Genocide and Taboo

  • Leslie A. Adelson
Part of the Studies in European Culture and History book series (SECH)


The year 1990 marked the national unification of German territories and communities divided by the victors of World War II and the dictates of the Cold War that followed. Erected in August 1961, the Berlin Wall could be seen as a belated manifestation of the metaphorical Iron Curtain that Winston Churchill famously coined as a historical referent in 1945. When the Wall fell no less famously in 1989, the concrete holes chiseled out of it paved the way to a unified free Germany, which the West German state had claimed in its constitutional preamble as its provisional reason for being and its ultimate reason not to be.1 But this Germany was not free of the drag of historical narrative, and every story about the national turn takes recourse to figural language of some sort. What tales of German metamorphosis does the literature of Turkish migration weave at century’s end? What does the Turkish touch effect in the cultural archive of the 1990s? This chapter delineates partial answers to these questions by contrasting two innovative texts in which Turks, Germans, and Jews figure in surprising ways, Feridun Zaimoğlu’s Kanak Sprak: 24 Migtöne vom Rande der Gesellschaft [Kanak Speak: 24 Discordant Notes from Society’s Edge] (1995) and Zafer Şenocak’s Gefährliche Verwandtschaft [Perilous Kinship] (1998).2 Because no direct path leads from there and then to here and now, the line of analysis wends a circuitous path toward the configuration of genocide and taboo in the literature of Turkish migration.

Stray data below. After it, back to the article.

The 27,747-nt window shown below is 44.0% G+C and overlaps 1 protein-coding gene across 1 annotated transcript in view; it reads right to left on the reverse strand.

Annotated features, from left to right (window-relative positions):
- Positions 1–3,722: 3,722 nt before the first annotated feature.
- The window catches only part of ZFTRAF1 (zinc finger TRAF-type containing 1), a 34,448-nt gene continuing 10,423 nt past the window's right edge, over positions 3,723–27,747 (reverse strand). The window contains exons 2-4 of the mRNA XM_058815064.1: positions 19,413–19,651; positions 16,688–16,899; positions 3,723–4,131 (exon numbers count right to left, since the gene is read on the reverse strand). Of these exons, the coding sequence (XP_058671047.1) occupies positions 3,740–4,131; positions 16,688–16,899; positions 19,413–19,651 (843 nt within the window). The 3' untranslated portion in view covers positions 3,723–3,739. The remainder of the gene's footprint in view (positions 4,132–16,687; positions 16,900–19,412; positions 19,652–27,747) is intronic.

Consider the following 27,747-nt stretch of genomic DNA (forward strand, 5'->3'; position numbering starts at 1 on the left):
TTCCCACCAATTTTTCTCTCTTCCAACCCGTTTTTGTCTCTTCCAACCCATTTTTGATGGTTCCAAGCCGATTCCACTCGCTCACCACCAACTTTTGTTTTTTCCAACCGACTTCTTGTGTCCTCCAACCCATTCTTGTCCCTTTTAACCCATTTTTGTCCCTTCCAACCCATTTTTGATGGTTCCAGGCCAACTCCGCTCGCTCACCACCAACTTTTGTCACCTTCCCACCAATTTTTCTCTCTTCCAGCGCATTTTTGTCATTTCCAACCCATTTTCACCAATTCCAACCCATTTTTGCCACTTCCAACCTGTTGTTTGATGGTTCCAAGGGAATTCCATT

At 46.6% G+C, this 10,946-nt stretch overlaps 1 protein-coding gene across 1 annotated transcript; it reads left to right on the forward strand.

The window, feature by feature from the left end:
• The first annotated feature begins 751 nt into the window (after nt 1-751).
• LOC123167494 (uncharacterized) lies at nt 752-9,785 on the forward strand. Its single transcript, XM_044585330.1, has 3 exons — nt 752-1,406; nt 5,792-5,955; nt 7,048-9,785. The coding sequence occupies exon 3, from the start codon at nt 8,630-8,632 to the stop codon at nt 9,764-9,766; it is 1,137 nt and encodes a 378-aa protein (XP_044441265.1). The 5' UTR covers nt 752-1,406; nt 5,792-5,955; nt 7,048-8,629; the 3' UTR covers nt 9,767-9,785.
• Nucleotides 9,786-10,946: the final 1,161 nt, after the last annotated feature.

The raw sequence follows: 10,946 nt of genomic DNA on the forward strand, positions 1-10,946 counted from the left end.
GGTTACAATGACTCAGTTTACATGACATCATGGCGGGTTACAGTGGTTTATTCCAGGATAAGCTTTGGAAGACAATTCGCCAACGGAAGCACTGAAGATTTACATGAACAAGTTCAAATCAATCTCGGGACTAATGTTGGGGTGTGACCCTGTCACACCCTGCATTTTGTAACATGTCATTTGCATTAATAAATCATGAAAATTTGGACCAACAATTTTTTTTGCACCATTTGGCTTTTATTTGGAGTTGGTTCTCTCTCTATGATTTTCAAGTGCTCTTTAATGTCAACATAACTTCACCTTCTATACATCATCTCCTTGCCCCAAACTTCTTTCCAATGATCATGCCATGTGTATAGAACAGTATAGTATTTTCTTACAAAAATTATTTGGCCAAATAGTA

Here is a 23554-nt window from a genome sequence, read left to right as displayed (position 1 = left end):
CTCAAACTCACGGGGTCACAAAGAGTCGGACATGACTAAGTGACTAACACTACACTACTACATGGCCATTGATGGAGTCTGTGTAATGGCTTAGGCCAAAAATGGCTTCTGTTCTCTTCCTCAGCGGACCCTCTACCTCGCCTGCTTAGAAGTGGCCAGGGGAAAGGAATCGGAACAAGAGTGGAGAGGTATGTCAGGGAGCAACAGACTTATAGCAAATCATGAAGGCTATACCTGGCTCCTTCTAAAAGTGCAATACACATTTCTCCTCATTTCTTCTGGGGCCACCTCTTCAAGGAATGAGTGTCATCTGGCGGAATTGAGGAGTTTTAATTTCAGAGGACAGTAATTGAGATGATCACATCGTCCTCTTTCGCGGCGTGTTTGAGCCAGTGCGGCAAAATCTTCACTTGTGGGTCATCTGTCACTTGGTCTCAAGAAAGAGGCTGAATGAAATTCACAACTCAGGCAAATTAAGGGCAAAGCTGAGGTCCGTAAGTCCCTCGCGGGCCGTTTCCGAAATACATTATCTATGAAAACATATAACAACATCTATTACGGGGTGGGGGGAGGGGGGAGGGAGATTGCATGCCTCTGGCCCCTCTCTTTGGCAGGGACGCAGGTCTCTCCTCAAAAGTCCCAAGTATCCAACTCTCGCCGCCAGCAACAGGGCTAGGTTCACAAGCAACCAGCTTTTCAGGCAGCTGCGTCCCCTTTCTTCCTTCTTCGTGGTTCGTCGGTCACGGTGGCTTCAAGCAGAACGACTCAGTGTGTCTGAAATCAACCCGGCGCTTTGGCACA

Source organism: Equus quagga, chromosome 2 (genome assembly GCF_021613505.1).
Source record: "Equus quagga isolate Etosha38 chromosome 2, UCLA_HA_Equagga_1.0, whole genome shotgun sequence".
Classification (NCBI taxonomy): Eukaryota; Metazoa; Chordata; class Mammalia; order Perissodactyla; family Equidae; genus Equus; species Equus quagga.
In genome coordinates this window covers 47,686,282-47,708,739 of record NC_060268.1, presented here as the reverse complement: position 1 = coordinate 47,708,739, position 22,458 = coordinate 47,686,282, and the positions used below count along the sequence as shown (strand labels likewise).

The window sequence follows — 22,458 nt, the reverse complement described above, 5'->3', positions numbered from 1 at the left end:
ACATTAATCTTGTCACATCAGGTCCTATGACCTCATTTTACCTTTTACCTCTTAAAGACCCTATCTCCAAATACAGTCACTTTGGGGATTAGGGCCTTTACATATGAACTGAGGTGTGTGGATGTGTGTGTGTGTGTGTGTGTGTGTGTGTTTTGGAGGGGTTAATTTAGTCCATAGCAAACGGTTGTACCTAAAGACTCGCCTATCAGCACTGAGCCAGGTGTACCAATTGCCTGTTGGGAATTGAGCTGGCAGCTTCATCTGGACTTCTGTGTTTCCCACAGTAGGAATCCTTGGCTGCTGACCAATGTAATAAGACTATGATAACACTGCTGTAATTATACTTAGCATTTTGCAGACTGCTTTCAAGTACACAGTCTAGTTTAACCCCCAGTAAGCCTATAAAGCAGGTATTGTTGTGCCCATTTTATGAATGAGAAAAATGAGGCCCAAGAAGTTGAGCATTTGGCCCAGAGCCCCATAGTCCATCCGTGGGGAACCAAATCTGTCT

Historical Narrative Hate Speech Figural Language Turkish Migration German Culture 
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© Leslie A. Adelson 2005

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  • Leslie A. Adelson

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